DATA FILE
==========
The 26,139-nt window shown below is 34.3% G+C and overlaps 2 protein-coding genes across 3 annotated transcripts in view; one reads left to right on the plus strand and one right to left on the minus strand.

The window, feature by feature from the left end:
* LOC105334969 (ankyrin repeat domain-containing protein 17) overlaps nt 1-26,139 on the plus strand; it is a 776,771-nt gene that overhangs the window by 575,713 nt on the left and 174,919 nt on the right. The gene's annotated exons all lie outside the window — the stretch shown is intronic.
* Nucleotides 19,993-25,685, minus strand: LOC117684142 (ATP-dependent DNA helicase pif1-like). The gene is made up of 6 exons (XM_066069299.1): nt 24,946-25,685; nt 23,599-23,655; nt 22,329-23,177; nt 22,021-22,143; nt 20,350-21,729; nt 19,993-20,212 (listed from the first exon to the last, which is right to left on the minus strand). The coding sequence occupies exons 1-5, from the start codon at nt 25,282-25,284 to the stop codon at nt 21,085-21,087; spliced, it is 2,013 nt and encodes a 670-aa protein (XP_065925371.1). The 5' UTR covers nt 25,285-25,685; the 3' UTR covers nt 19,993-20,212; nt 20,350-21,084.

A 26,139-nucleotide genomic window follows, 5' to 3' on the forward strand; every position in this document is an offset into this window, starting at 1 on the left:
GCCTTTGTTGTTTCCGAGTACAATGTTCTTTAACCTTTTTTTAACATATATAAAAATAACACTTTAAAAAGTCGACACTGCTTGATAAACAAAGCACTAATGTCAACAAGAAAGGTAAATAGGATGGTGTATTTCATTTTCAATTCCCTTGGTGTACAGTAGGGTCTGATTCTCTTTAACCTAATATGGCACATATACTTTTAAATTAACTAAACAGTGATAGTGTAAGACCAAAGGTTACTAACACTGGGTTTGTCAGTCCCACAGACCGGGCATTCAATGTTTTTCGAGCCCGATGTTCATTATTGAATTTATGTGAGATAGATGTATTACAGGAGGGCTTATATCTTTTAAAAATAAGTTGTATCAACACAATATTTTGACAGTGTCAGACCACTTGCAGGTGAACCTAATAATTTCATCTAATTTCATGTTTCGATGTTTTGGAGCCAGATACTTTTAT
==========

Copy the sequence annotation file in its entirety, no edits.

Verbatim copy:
The 26,139-nt window shown below is 34.3% G+C and overlaps 2 protein-coding genes across 3 annotated transcripts in view; one reads left to right on the plus strand and one right to left on the minus strand.

The window, feature by feature from the left end:
* LOC105334969 (ankyrin repeat domain-containing protein 17) overlaps nt 1-26,139 on the plus strand; it is a 776,771-nt gene that overhangs the window by 575,713 nt on the left and 174,919 nt on the right. The gene's annotated exons all lie outside the window — the stretch shown is intronic.
* Nucleotides 19,993-25,685, minus strand: LOC117684142 (ATP-dependent DNA helicase pif1-like). The gene is made up of 6 exons (XM_066069299.1): nt 24,946-25,685; nt 23,599-23,655; nt 22,329-23,177; nt 22,021-22,143; nt 20,350-21,729; nt 19,993-20,212 (listed from the first exon to the last, which is right to left on the minus strand). The coding sequence occupies exons 1-5, from the start codon at nt 25,282-25,284 to the stop codon at nt 21,085-21,087; spliced, it is 2,013 nt and encodes a 670-aa protein (XP_065925371.1). The 5' UTR covers nt 25,285-25,685; the 3' UTR covers nt 19,993-20,212; nt 20,350-21,084.

A 26,139-nucleotide genomic window follows, 5' to 3' on the forward strand; every position in this document is an offset into this window, starting at 1 on the left:
GCCTTTGTTGTTTCCGAGTACAATGTTCTTTAACCTTTTTTTAACATATATAAAAATAACACTTTAAAAAGTCGACACTGCTTGATAAACAAAGCACTAATGTCAACAAGAAAGGTAAATAGGATGGTGTATTTCATTTTCAATTCCCTTGGTGTACAGTAGGGTCTGATTCTCTTTAACCTAATATGGCACATATACTTTTAAATTAACTAAACAGTGATAGTGTAAGACCAAAGGTTACTAACACTGGGTTTGTCAGTCCCACAGACCGGGCATTCAATGTTTTTCGAGCCCGATGTTCATTATTGAATTTATGTGAGATAGATGTATTACAGGAGGGCTTATATCTTTTAAAAATAAGTTGTATCAACACAATATTTTGACAGTGTCAGACCACTTGCAGGTGAACCTAATAATTTCATCTAATTTCATGTTTCGATGTTTTGGAGCCAGATACTTTTAT